Recommendation 3: In patients with serious illness at the end of life, clinicians should use therapies of proven effectiveness to manage dyspnea, which include opioids in patients with unrelieved dyspnea and oxygen for short-term relief of hypoxemia. (Grade: strong recommendation, moderate quality of evidence.)

Recommendation 4: In patients with serious illness at the end of life, clinicians should use therapies of proven effectiveness to manage depression. For patients with cancer, this includes tricyclic antidepressants, selective serotonin reuptake inhibitors, or psychosocial intervention. (Grade: strong recommendation, moderate quality of evidence.)

Recommendation 5: Clinicians should ensure that advance care planning, including completion of advance directives, occurs for all patients with serious illness. (Grade: strong recommendation, low quality of evidence.)

Journal reference: Ann Intern Med. 2008;148:141-146.


Story Source:

The above story is based on materials provided by American College of Physicians. Note: Materials may be edited for content and length.


Cite This Page:

American College of Physicians. "Guidelines To Improve Care Of Three Symptoms At End Of Life." ScienceDaily. ScienceDaily, 14 January 2008. <www.sciencedaily.com/releases/2008/01/080114173928.htm>.
American College of Physicians. (2008, January 14). Guidelines To Improve Care Of Three Symptoms At End Of Life. ScienceDaily. Retrieved March 5, 2015 from www.sciencedaily.com/releases/2008/01/080114173928.htm
American College of Physicians. "Guidelines To Improve Care Of Three Symptoms At End Of Life." ScienceDaily. www.sciencedaily.com/releases/2008/01/080114173928.htm (accessed March 5, 2015).

Share This


More From ScienceDaily



More Health & Medicine News

Thursday, March 5, 2015

Featured Research

from universities, journals, and other organizations


Featured Videos

from AP, Reuters, AFP, and other news services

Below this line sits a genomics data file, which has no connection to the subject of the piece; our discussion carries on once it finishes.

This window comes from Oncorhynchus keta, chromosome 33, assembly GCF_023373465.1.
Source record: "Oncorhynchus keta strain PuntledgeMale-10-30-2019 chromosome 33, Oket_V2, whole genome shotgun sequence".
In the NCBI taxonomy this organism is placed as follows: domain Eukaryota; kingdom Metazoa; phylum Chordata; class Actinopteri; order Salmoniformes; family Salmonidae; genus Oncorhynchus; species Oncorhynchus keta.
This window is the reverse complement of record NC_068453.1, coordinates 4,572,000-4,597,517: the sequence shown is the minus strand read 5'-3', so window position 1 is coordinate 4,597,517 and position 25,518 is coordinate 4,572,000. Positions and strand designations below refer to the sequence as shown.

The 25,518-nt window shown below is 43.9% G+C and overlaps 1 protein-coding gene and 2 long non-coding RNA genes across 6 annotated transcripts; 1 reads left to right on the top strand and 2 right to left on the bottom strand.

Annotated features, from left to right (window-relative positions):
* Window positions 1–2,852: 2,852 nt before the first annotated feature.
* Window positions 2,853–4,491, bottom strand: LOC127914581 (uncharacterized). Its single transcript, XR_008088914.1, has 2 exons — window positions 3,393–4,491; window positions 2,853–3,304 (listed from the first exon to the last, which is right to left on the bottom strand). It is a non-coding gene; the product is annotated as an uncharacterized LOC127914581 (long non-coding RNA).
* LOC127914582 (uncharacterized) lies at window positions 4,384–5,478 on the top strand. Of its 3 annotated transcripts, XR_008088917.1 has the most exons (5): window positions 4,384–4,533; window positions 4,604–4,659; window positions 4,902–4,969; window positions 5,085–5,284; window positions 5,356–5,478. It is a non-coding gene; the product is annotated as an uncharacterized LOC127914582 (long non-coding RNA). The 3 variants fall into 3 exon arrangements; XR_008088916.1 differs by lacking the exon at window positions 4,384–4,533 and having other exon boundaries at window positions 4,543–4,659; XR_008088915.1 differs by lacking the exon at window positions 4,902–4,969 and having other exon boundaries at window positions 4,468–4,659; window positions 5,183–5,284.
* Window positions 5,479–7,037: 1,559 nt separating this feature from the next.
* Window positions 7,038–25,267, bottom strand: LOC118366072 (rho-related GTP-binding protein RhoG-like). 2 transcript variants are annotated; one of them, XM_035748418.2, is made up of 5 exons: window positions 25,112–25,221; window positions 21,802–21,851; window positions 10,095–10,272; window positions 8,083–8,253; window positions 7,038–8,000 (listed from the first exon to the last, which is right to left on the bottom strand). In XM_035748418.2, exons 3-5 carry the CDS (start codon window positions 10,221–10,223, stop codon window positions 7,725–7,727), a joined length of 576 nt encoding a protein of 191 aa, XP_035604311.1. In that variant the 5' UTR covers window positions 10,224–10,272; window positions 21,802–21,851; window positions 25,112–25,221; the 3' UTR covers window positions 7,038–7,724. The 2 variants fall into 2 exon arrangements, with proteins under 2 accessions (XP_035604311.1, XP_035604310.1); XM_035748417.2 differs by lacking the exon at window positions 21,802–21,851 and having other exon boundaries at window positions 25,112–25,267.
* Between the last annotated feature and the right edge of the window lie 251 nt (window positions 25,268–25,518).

Bupa Eyes India Healthcare Opportunities

Bupa Eyes India Healthcare Opportunities

Reuters - Business Video Online (Mar. 5, 2015) — Bupa is hoping to expand in India&apos;s fast-growing health insurance market, once a rule change on foreign investment is implemented. The British private healthcare group&apos;s CEO tells Grace Pascoe why it&apos;s so keen on the new opportunity. Video provided by Reuters
Powered by NewsLook.com
Doctor in Your Pocket Is Getting Smarter

Doctor in Your Pocket Is Getting Smarter

Reuters - Business Video Online (Mar. 5, 2015) — Mobile apps are turning smartphones into a personal doctors, with users able to measure heart rate, blood pressure and even blood sugar. But will it change our behaviour? Ivor Bennett reports from the Mobile World Congress in Barcelona. Video provided by Reuters
Powered by NewsLook.com
AbbVie Inks $21B Deal To Buy Cancer Drugmaker Pharmacyclics

AbbVie Inks $21B Deal To Buy Cancer Drugmaker Pharmacyclics

Newsy (Mar. 5, 2015) — AbbVie announced Wednesday it will buy cancer drugmaker Pharmacyclics in a $21 billion deal. Video provided by Newsy
Powered by NewsLook.com
Adults Only Get The Flu Twice A Decade, Researchers Say

Adults Only Get The Flu Twice A Decade, Researchers Say

Newsy (Mar. 4, 2015) — Researchers found adults only get the flu about once every five years. Scientists analyzed how a person&apos;s immunity builds up over time as well. Video provided by Newsy
Powered by NewsLook.com

Search ScienceDaily

Number of stories in archives: 140,361

Find with keyword(s):
 
Enter a keyword or phrase to search ScienceDaily for related topics and research stories.

Save/Print:
Share:  

Breaking News:

Strange & Offbeat Stories

 

Health & Medicine

Mind & Brain

Living & Well

In Other News

... from NewsDaily.com

Science News

Health News

Environment News

Technology News



Save/Print:
Share:  

Free Subscriptions


Get the latest science news with ScienceDaily's free email newsletters, updated daily and weekly. Or view hourly updated newsfeeds in your RSS reader:

Get Social & Mobile


Keep up to date with the latest news from ScienceDaily via social networks and mobile apps:

Have Feedback?


Tell us what you think of ScienceDaily -- we welcome both positive and negative comments. Have any problems using the site? Questions?
Mobile iPhone Android Web
Follow Facebook Twitter Google+
Subscribe RSS Feeds Email Newsletters
Latest Headlines Health & Medicine Mind & Brain Space & Time Matter & Energy Computers & Math Plants & Animals Earth & Climate Fossils & Ruins